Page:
By Paul Kennedy
When MLS Commissioner Don Garberannounced at the All-Star Game six weeks ago that the league's plan was to expand to 24 teams by 2020, the names of a dozen or so cities representing all parts of the country were immediately dropped as expansion candidates.
Each city has its advantages and certainly committed soccer boosters championing its cause, but at the end of the day a few key factors are going to weigh heavily in MLS's decision-making: first and foremost location, then owner commitment and stadium plans -- basically a package deal -- and demographics.
All make Atlanta a slam dunk, the third of the big three along with Orlando and Miami on the expansion horizon that will give MLS a significant presence in the South, where it has been absent since the demise of the Tampa Bay Mutiny and Miami Fusion in 2001.
Atlanta isn't ready to sign on the dotted line but it does present MLS several important strategic advantages.
It offers MLS a clean deal: a wealthy investor willing to step up with a new stadium. Home Depot co-founder Arthur Blank has owned the NFL Falcons since 2002 and has plans to build a new football stadium in the Vine City section of Atlanta.
Sources told the Atlanta Journal Constitution last week that Blank was in "significant discussions" with MLS. He is no stranger to soccer as he is heavily involved as a soccer parent. One of his sons, Josh, plays for the Concorde Fire, a perennial Soccer America Top 30 youth club.
Plans for the new football stadium to replace (already) the indoor Georgia Dome call for it to be designed to accommodate soccer (field width and down-sized seating configuration). The model for the Atlanta stadium is Seattle's CenturyLink Field and Vancouver's B.C. Place, both downtown football stadiums downsized for soccer with retractable roofs but with one big exception. The Atlanta stadium will have grass, not turf.
Blank and Atlanta mayor Kasim Reed have an understanding on the financing of the $1 billion stadium costs, but there are still lots of hurdles to overcome. The first: get an agreement from two neighborhood Baptist churches -- for a hefty fee -- to move so the new stadium can be built on space where they are located south of the Georgia Dome. Blank and Reed hope to have confirmation of the downtown site in the next few days and a timetable for completion of the stadium project.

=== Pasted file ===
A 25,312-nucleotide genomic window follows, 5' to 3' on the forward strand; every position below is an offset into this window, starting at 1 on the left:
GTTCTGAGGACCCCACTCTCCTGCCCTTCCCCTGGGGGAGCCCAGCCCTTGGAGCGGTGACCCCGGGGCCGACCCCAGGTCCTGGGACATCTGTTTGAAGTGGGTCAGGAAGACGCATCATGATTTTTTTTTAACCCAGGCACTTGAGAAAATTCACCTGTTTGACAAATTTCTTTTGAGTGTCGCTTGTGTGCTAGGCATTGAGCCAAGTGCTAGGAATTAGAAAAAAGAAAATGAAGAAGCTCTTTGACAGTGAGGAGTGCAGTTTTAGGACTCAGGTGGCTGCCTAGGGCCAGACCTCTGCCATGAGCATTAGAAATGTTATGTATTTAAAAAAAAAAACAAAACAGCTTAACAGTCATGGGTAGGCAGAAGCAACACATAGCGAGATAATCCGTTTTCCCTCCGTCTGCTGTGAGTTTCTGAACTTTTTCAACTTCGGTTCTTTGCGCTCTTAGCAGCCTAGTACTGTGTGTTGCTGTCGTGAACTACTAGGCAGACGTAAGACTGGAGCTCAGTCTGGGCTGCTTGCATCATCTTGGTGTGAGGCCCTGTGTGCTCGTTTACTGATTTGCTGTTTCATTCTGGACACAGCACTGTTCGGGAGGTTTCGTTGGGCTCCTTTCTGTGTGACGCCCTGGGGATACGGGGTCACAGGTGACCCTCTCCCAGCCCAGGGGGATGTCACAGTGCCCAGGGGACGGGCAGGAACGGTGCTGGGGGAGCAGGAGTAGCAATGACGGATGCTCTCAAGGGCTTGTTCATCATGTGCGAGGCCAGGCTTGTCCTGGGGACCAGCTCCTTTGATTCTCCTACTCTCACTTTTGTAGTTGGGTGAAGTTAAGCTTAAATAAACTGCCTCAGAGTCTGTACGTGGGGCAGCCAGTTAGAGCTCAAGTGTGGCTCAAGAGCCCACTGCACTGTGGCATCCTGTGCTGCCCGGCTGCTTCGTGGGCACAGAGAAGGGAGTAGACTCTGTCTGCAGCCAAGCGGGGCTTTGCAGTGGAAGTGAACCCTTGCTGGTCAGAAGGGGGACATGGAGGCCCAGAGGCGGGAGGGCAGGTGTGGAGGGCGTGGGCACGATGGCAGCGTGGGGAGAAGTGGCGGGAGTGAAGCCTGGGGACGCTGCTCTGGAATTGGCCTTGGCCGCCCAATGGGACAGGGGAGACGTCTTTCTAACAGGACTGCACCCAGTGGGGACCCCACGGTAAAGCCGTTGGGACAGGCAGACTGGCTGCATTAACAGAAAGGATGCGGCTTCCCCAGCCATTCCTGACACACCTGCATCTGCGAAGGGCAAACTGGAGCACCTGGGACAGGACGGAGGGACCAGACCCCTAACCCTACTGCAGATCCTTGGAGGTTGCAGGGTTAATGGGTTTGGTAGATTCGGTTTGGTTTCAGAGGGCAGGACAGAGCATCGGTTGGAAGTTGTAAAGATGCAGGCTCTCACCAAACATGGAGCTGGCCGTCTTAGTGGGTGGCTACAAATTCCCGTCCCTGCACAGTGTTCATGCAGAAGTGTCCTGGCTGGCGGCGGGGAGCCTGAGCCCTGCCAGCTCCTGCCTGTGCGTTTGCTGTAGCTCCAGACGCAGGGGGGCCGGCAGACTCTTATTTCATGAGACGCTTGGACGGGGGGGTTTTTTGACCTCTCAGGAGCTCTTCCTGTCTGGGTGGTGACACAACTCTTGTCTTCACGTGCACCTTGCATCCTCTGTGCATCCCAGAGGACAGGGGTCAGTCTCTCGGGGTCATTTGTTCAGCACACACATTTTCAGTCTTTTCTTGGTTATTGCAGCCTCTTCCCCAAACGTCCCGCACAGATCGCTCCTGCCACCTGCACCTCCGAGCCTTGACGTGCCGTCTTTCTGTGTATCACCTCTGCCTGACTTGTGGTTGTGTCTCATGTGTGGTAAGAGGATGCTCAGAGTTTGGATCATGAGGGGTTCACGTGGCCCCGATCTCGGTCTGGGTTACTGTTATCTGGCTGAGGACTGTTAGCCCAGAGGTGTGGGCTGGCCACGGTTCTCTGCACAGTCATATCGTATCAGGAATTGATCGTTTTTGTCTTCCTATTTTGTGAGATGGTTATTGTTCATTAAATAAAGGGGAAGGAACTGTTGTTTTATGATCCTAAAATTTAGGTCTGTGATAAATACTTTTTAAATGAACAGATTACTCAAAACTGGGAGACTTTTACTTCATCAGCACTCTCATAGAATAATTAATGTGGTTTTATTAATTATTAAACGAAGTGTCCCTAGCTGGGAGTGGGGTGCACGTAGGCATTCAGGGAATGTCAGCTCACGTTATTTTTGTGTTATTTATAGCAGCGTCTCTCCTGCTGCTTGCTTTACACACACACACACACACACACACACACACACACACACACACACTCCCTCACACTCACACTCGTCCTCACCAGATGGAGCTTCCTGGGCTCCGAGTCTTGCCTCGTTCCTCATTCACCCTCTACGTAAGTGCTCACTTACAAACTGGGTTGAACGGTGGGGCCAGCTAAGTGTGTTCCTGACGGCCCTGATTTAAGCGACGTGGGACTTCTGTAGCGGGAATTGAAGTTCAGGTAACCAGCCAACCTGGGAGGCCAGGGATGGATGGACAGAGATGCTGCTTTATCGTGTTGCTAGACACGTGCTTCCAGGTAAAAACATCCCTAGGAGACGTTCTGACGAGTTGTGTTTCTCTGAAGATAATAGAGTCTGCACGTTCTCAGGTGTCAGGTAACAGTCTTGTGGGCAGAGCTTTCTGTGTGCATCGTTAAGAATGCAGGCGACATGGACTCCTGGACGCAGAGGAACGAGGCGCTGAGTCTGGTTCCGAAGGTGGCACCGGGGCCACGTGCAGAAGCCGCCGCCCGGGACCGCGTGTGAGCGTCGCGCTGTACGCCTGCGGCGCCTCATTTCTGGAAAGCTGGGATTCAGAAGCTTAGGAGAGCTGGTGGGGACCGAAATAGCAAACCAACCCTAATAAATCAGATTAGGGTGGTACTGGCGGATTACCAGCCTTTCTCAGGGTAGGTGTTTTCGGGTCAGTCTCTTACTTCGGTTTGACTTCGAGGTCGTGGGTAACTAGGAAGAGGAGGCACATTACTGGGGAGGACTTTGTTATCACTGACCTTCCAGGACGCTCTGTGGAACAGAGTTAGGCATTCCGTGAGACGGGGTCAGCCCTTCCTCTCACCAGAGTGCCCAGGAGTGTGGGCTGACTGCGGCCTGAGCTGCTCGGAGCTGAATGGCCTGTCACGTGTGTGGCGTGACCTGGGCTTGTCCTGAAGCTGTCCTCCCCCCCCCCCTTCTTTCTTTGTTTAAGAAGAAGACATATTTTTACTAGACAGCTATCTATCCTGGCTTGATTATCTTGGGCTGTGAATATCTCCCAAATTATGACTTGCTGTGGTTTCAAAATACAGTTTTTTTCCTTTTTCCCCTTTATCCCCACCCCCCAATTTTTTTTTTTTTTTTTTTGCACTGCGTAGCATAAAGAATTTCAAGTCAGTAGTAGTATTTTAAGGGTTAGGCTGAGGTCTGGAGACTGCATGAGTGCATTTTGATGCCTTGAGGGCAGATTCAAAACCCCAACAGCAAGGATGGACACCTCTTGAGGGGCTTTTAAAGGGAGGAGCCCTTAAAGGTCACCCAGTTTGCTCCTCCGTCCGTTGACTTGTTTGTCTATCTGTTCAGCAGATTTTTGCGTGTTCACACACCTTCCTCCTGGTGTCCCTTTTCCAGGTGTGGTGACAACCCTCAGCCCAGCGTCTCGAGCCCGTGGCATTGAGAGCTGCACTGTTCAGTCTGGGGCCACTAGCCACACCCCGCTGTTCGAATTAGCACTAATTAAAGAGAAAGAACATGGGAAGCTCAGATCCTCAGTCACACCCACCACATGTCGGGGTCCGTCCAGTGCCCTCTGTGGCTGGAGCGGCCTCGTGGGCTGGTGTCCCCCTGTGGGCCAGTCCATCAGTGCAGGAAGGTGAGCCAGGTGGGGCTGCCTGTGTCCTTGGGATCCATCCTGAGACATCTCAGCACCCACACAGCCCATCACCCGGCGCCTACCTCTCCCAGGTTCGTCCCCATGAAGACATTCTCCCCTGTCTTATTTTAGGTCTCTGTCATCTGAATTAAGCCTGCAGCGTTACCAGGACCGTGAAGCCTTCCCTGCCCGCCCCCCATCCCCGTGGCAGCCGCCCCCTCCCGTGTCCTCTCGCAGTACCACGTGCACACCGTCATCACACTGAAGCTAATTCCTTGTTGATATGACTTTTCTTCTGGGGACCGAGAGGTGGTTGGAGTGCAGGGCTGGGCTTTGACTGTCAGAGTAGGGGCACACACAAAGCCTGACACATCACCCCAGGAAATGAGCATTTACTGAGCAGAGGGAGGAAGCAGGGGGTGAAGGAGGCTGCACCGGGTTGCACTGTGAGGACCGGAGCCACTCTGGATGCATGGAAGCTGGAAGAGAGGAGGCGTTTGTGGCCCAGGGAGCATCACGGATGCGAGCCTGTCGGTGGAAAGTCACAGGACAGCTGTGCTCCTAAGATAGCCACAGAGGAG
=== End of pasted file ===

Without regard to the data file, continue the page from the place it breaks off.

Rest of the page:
There is no suitable short-term site for an MLS team, so an Atlanta expansion team would not likely begin before 2017 or 2018 -- which is actually a plus. It would give MLS time to get its other expansion teams, beginning with NYCFC (and perhaps Orlando) in 2015, up and running and stagger the stocking of the expansion rosters all while having a confirmed expansion team not only gearing up for its launch but gearing up with the apparatus of an NFL team behind it.
American pro soccer's roots are in Atlanta, more specifically the locker-room office out of the old Atlanta Fulton County Stadium where the late Phil Woosnam and Clive Toye schemed to save the NASL after it contracted from 17 teams in 1968 to five in 1969, though nostalgia alone won't make an MLS expansion team.
The NASL Chiefs never drew well and folded after two attempts (1967-73 and 1979-81). The Silverbacks, the spring champions of the new NASL, draw reasonably well but only play in a 5,000-seat facility.
Atlanta is the ninth largest metropolitan area in the country, and only Miami at No. 8 is a bigger market without an MLS team. Atlanta touts itself as attractive to Generation Y workers who form the key demo of MLS fans, males 18-34, and boasts a large Latino population attracted to South during the building boom of the last decade.
An Atlanta team would also give MLS reach into the surrounding South Atlantic states that are again experiencing high job growth.
Above all, an Atlanta MLS team would give it another downtown team that it is counting on be the wave of the future after its recent successes in Seattle, Vancouver and Portland.
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